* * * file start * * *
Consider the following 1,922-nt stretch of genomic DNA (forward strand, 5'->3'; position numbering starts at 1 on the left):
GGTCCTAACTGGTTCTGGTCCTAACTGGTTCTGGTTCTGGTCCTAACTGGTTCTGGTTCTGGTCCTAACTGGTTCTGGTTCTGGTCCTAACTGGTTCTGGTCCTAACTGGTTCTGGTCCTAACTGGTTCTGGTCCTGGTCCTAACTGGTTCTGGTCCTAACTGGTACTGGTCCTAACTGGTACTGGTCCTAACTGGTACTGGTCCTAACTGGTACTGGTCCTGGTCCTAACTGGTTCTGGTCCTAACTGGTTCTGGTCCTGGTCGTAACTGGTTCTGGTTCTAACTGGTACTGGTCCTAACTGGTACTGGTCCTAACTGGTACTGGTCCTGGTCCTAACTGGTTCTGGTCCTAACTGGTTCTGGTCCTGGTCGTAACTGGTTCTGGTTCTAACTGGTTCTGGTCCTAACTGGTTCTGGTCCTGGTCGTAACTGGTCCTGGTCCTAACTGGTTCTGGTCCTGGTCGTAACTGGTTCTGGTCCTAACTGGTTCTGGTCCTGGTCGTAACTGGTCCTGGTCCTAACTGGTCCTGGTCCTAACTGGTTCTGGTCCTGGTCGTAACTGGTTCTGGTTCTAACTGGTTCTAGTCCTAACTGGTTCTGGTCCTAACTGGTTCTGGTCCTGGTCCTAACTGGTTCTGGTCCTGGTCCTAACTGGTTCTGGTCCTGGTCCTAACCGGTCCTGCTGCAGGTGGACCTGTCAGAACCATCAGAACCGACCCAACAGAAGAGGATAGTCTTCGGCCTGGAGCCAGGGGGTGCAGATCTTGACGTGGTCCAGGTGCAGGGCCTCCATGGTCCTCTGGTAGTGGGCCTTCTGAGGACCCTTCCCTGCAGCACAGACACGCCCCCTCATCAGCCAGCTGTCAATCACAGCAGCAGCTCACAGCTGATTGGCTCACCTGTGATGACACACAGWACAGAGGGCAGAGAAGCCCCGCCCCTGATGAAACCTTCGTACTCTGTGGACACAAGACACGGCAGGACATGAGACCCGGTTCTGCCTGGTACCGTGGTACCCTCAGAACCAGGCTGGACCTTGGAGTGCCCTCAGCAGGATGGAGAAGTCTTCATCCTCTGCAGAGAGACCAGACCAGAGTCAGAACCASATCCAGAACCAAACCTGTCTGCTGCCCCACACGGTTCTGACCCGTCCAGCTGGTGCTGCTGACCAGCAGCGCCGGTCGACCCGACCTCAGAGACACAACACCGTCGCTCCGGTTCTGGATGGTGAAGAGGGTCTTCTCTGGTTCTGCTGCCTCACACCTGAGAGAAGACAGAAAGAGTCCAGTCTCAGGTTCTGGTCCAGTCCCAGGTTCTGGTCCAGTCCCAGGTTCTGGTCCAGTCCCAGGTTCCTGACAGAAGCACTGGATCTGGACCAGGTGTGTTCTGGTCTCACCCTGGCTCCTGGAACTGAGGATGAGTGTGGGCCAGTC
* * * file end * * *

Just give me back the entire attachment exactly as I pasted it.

Consider the following 1,922-nt stretch of genomic DNA (forward strand, 5'->3'; position numbering starts at 1 on the left):
GGTCCTAACTGGTTCTGGTCCTAACTGGTTCTGGTTCTGGTCCTAACTGGTTCTGGTTCTGGTCCTAACTGGTTCTGGTTCTGGTCCTAACTGGTTCTGGTCCTAACTGGTTCTGGTCCTAACTGGTTCTGGTCCTGGTCCTAACTGGTTCTGGTCCTAACTGGTACTGGTCCTAACTGGTACTGGTCCTAACTGGTACTGGTCCTAACTGGTACTGGTCCTGGTCCTAACTGGTTCTGGTCCTAACTGGTTCTGGTCCTGGTCGTAACTGGTTCTGGTTCTAACTGGTACTGGTCCTAACTGGTACTGGTCCTAACTGGTACTGGTCCTGGTCCTAACTGGTTCTGGTCCTAACTGGTTCTGGTCCTGGTCGTAACTGGTTCTGGTTCTAACTGGTTCTGGTCCTAACTGGTTCTGGTCCTGGTCGTAACTGGTCCTGGTCCTAACTGGTTCTGGTCCTGGTCGTAACTGGTTCTGGTCCTAACTGGTTCTGGTCCTGGTCGTAACTGGTCCTGGTCCTAACTGGTCCTGGTCCTAACTGGTTCTGGTCCTGGTCGTAACTGGTTCTGGTTCTAACTGGTTCTAGTCCTAACTGGTTCTGGTCCTAACTGGTTCTGGTCCTGGTCCTAACTGGTTCTGGTCCTGGTCCTAACTGGTTCTGGTCCTGGTCCTAACCGGTCCTGCTGCAGGTGGACCTGTCAGAACCATCAGAACCGACCCAACAGAAGAGGATAGTCTTCGGCCTGGAGCCAGGGGGTGCAGATCTTGACGTGGTCCAGGTGCAGGGCCTCCATGGTCCTCTGGTAGTGGGCCTTCTGAGGACCCTTCCCTGCAGCACAGACACGCCCCCTCATCAGCCAGCTGTCAATCACAGCAGCAGCTCACAGCTGATTGGCTCACCTGTGATGACACACAGWACAGAGGGCAGAGAAGCCCCGCCCCTGATGAAACCTTCGTACTCTGTGGACACAAGACACGGCAGGACATGAGACCCGGTTCTGCCTGGTACCGTGGTACCCTCAGAACCAGGCTGGACCTTGGAGTGCCCTCAGCAGGATGGAGAAGTCTTCATCCTCTGCAGAGAGACCAGACCAGAGTCAGAACCASATCCAGAACCAAACCTGTCTGCTGCCCCACACGGTTCTGACCCGTCCAGCTGGTGCTGCTGACCAGCAGCGCCGGTCGACCCGACCTCAGAGACACAACACCGTCGCTCCGGTTCTGGATGGTGAAGAGGGTCTTCTCTGGTTCTGCTGCCTCACACCTGAGAGAAGACAGAAAGAGTCCAGTCTCAGGTTCTGGTCCAGTCCCAGGTTCTGGTCCAGTCCCAGGTTCTGGTCCAGTCCCAGGTTCCTGACAGAAGCACTGGATCTGGACCAGGTGTGTTCTGGTCTCACCCTGGCTCCTGGAACTGAGGATGAGTGTGGGCCAGTC